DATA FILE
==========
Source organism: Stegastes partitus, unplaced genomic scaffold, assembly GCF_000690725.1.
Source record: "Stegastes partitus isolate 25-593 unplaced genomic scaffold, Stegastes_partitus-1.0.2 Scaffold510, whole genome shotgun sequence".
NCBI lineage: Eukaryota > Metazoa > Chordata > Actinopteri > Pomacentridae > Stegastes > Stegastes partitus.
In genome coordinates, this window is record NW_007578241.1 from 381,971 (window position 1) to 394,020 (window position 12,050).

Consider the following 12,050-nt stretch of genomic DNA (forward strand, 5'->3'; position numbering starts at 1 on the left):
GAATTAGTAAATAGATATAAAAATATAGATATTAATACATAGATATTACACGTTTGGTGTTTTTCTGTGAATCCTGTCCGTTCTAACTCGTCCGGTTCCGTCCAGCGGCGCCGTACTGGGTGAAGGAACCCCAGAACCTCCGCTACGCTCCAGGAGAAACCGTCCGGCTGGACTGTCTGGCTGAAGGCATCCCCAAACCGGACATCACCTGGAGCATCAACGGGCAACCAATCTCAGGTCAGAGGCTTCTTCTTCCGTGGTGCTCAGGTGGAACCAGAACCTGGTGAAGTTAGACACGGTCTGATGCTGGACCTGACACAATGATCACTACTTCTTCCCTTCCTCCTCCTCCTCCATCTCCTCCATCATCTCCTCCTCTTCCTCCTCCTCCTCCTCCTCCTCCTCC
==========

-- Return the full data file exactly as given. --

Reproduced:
Source organism: Stegastes partitus, unplaced genomic scaffold, assembly GCF_000690725.1.
Source record: "Stegastes partitus isolate 25-593 unplaced genomic scaffold, Stegastes_partitus-1.0.2 Scaffold510, whole genome shotgun sequence".
NCBI lineage: Eukaryota > Metazoa > Chordata > Actinopteri > Pomacentridae > Stegastes > Stegastes partitus.
In genome coordinates, this window is record NW_007578241.1 from 381,971 (window position 1) to 394,020 (window position 12,050).

Consider the following 12,050-nt stretch of genomic DNA (forward strand, 5'->3'; position numbering starts at 1 on the left):
GAATTAGTAAATAGATATAAAAATATAGATATTAATACATAGATATTACACGTTTGGTGTTTTTCTGTGAATCCTGTCCGTTCTAACTCGTCCGGTTCCGTCCAGCGGCGCCGTACTGGGTGAAGGAACCCCAGAACCTCCGCTACGCTCCAGGAGAAACCGTCCGGCTGGACTGTCTGGCTGAAGGCATCCCCAAACCGGACATCACCTGGAGCATCAACGGGCAACCAATCTCAGGTCAGAGGCTTCTTCTTCCGTGGTGCTCAGGTGGAACCAGAACCTGGTGAAGTTAGACACGGTCTGATGCTGGACCTGACACAATGATCACTACTTCTTCCCTTCCTCCTCCTCCTCCATCTCCTCCATCATCTCCTCCTCTTCCTCCTCCTCCTCCTCCTCCTCCTCC